Photo courtesy of Anoma Wijewardene
From a small, localised protest that began in the outskirts of Colombo, the aragalaya, or struggle, has flourished into a small village named GotaGoGama (GGG) complete with a library, first aid centre, cinema, legal aid office, university, recycling centre, community kitchen and art gallery. Vegetables and fruit trees have been planted, indicating that the villagers are there for the long haul. Small tents dot the space, with wooden pallets and thin mattresses that serve as beds. Puppies play in the sand.
It is a peaceful protest, expanding and contracting according to people’s other commitments, the weather and the novelty factor. The protesters are a mixed bunch of students, professionals, activists and committed people who brave the heat and rain to be there. The peace, however, was shattered on May 9 when GGG was attacked and demolished by government-sponsored thugs.
It is not only about asking the president to leave; GGG has brought together diverse groups of people supporting a range of causes advocated by families of the disappeared, former soldiers, environmentalists, women and artists voicing their demands.
There are many critics too with reports of drug use, sexual activity, political infiltration and violence as well as a reluctance from people from the North to be involved. Former Prime Minister Mahinda Rajapaksa claimed the aragalaya has blood on its hands, referring to the murder of former MP Amarakeerthi Athukorala as well as the counter violence and the destruction houses of ruling party politicians.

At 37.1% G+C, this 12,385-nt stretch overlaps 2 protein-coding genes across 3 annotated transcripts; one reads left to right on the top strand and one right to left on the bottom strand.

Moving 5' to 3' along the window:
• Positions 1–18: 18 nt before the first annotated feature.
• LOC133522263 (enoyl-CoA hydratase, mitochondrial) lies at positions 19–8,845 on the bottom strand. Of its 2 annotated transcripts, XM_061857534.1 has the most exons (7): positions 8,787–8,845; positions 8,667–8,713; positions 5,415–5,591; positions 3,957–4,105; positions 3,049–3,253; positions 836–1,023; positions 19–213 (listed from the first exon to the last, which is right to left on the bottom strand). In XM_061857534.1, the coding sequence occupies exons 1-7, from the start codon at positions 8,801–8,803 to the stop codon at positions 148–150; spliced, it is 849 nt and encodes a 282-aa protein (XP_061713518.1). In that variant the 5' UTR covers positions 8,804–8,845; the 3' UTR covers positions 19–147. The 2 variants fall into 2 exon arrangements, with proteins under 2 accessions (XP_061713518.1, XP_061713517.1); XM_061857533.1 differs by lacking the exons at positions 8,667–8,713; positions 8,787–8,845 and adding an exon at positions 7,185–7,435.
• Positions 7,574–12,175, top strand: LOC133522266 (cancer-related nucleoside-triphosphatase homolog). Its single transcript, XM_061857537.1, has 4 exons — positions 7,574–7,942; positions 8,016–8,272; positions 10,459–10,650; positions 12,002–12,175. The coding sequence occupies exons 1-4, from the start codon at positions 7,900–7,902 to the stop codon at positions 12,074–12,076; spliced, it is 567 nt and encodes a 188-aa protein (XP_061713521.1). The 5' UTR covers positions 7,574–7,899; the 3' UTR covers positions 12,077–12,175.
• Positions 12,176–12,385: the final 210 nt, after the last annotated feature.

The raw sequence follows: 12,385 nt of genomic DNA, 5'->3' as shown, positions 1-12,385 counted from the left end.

Aragalaya stalwarts vehemently deny that anyone from GGG was involved in the counter violence of May 9, saying it was carried out by outsiders bent on revenge, which is completely against the peaceful ethos of the aragalaya. They point to the fact that prominent activists and aragalaya supporters are being arrested on a daily basis for flimsy reasons.
Within the aragalaya there are various groups, some claiming to be leaders and negotiating with the government while others say they have no leaders, rejecting any idea of compromising their one main demand that President Gotabaya Rajapaksa leave office. But the president has shown no signs of departing and recently reiterated his intention of completing his five year term that ends in November 2024. He has shown no inclination to go along with the 21st Amendment reducing his powers. There is a political stalemate as the country spirals deeper into a seemingly intractable economic meltdown. The multilateral lending institutions are refusing to help without substantial macroeconomic changes.
The devastating impact was highlighted by the UN which, along with NGOs, has launched a joint Humanitarian Needs and Priorities (HNP) Plan calling for US$47.2 million to provide lifesaving assistance to 1.7 million people worst hit by the economic crisis for the period of June to September. It is estimated that nearly 5.7 million women, children and men are in need of immediate help with food prices recording their highest increases in 18 years. The UN warned of a full blown humanitarian emergency as many people were going without adequate food and families’ access to health services, protection and children’s education was compromised. Some 56,000 were children suffering from severe acute malnutrition and were at risk of dying, it said.
Activists Anjalee Wanduragala and Melani Gunathilaka have been part of the aragalaya since its inception in the suburbs. They are at GGG every day, keeping an eye of the situation and lending a hand when it is needed. Anjalee is 22 and studying economics while Melani, 35, is a climate activist working in sustainability sector.